Mary Lamia is a psychologist, psychoanalyst, professor, and author. Her work centers on helping people foster emotional awareness.
As a young girl she became curious about the mind and how it works and began learning anything she could. this set her on a lifelong journey to understand and help others understand the human experience.
We got to talk about her diverse work experience and how she found her way into what she does today. Including her recent book about accomplishment and procrastination and how to reframe those concepts.
Listen in here:
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In this episode you’ll learn:
- What makes us feel the way we feel and why it matters
- How Mary found her way into psychology as a young girl and the many twists and turns that her career has taken
- How encouragement from a surprising place helped Mary become a psychoanalyst
- The importance of mentors in helping you get through tough times
- Why Mary thinks Dan should be a psychotherapist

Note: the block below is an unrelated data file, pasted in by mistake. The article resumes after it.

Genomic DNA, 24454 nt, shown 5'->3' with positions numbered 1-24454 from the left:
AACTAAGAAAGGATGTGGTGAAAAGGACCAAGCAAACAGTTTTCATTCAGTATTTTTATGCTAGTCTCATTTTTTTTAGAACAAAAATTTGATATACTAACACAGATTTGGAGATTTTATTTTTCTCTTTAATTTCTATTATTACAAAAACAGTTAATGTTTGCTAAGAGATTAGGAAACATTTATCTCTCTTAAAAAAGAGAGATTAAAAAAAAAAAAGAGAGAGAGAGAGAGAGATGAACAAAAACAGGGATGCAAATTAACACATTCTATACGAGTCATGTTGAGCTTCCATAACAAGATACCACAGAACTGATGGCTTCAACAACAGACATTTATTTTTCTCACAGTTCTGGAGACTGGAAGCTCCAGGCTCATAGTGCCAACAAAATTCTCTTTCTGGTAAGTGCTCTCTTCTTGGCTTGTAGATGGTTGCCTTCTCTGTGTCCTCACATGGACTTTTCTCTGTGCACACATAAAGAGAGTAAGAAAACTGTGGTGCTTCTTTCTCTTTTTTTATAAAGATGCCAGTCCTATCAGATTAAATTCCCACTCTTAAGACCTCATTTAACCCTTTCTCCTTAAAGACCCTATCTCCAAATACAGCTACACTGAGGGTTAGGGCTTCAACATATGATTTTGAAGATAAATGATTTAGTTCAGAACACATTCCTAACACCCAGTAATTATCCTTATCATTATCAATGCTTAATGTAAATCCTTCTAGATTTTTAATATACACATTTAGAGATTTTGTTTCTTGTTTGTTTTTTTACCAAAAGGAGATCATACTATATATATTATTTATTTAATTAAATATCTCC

- The power of emotions to shape all of life, from your beliefs to career choices
- How procrastination isn’t a bad thing
- How to find success in your own approach to achievement, whether you procrastinate or not
- The different ways that we are motivated and how to optimize your motivation style
- The importance of remembering and celebrating your successes
– Mary’s book What Motivates Getting Things Done
– Mary’s website
– Mary’s Psychology today blog
– Shame: A Concealed, Contagious, and Dangerous Emotion
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This is a fascinating podcast discussion with a delightful woman psychoanalyst, who engages the impact of our emotions on how we all process experiences and tasks differently. At the start of a school term, I feel released to reframe what motivates me toward action without pathologizing it. In hearing Mary’s way of being in the world, I noticed my body relax and my soul begin to reconsider that where I am at in the journey and how I do “me” is just fine. I love Mary’s curiosity about the world and about Dan as well as her welcoming whatever comes in life as formative. Hearing from someone in a different stage of life is refreshing and reorienting when I, like many of us, am still finding my “sea legs.” I look forward to hearing from more delightfully seasoned people like Mary in future episodes.